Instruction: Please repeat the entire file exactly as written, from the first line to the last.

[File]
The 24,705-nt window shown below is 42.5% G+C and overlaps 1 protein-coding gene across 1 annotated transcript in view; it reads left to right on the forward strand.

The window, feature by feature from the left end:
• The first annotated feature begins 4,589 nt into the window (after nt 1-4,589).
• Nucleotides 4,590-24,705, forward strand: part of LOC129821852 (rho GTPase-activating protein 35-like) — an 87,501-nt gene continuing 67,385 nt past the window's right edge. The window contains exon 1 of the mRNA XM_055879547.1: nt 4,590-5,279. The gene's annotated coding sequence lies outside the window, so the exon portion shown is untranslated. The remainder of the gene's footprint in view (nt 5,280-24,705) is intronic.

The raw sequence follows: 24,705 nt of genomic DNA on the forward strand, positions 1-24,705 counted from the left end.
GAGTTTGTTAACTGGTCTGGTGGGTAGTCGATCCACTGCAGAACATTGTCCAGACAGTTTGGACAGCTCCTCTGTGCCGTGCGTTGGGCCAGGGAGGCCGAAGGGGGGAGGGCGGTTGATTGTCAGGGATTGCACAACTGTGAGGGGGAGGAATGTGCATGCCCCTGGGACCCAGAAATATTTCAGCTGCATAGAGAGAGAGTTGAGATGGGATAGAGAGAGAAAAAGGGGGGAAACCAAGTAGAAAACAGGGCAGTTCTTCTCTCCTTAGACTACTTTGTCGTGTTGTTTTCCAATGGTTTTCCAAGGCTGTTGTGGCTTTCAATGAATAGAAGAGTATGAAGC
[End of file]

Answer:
The 24,705-nt window shown below is 42.5% G+C and overlaps 1 protein-coding gene across 1 annotated transcript in view; it reads left to right on the forward strand.

The window, feature by feature from the left end:
• The first annotated feature begins 4,589 nt into the window (after nt 1-4,589).
• Nucleotides 4,590-24,705, forward strand: part of LOC129821852 (rho GTPase-activating protein 35-like) — an 87,501-nt gene continuing 67,385 nt past the window's right edge. The window contains exon 1 of the mRNA XM_055879547.1: nt 4,590-5,279. The gene's annotated coding sequence lies outside the window, so the exon portion shown is untranslated. The remainder of the gene's footprint in view (nt 5,280-24,705) is intronic.

The raw sequence follows: 24,705 nt of genomic DNA on the forward strand, positions 1-24,705 counted from the left end.
GAGTTTGTTAACTGGTCTGGTGGGTAGTCGATCCACTGCAGAACATTGTCCAGACAGTTTGGACAGCTCCTCTGTGCCGTGCGTTGGGCCAGGGAGGCCGAAGGGGGGAGGGCGGTTGATTGTCAGGGATTGCACAACTGTGAGGGGGAGGAATGTGCATGCCCCTGGGACCCAGAAATATTTCAGCTGCATAGAGAGAGAGTTGAGATGGGATAGAGAGAGAAAAAGGGGGGAAACCAAGTAGAAAACAGGGCAGTTCTTCTCTCCTTAGACTACTTTGTCGTGTTGTTTTCCAATGGTTTTCCAAGGCTGTTGTGGCTTTCAATGAATAGAAGAGTATGAAGC